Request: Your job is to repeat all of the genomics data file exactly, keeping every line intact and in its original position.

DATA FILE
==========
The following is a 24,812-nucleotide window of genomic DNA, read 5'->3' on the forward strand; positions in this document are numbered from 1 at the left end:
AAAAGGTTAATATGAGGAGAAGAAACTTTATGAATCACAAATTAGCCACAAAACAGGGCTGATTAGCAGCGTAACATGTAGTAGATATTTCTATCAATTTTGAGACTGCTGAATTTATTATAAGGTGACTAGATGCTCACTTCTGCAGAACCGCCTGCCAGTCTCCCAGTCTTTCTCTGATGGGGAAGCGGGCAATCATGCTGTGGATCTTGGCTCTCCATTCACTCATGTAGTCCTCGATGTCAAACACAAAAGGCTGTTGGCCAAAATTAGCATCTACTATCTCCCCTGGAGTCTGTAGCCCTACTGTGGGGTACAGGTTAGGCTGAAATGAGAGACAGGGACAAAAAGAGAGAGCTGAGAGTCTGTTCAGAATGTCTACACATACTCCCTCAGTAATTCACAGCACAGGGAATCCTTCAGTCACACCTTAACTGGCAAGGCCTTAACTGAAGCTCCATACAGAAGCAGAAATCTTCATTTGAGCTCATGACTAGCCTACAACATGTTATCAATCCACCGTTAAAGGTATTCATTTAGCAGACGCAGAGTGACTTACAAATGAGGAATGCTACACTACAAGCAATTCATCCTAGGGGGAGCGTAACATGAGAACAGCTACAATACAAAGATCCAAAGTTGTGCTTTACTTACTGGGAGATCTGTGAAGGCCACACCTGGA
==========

The following is a 24,812-nucleotide window of genomic DNA, read 5'->3' on the forward strand; positions in this document are numbered from 1 at the left end:
AAAAGGTTAATATGAGGAGAAGAAACTTTATGAATCACAAATTAGCCACAAAACAGGGCTGATTAGCAGCGTAACATGTAGTAGATATTTCTATCAATTTTGAGACTGCTGAATTTATTATAAGGTGACTAGATGCTCACTTCTGCAGAACCGCCTGCCAGTCTCCCAGTCTTTCTCTGATGGGGAAGCGGGCAATCATGCTGTGGATCTTGGCTCTCCATTCACTCATGTAGTCCTCGATGTCAAACACAAAAGGCTGTTGGCCAAAATTAGCATCTACTATCTCCCCTGGAGTCTGTAGCCCTACTGTGGGGTACAGGTTAGGCTGAAATGAGAGACAGGGACAAAAAGAGAGAGCTGAGAGTCTGTTCAGAATGTCTACACATACTCCCTCAGTAATTCACAGCACAGGGAATCCTTCAGTCACACCTTAACTGGCAAGGCCTTAACTGAAGCTCCATACAGAAGCAGAAATCTTCATTTGAGCTCATGACTAGCCTACAACATGTTATCAATCCACCGTTAAAGGTATTCATTTAGCAGACGCAGAGTGACTTACAAATGAGGAATGCTACACTACAAGCAATTCATCCTAGGGGGAGCGTAACATGAGAACAGCTACAATACAAAGATCCAAAGTTGTGCTTTACTTACTGGGAGATCTGTGAAGGCCACACCTGGA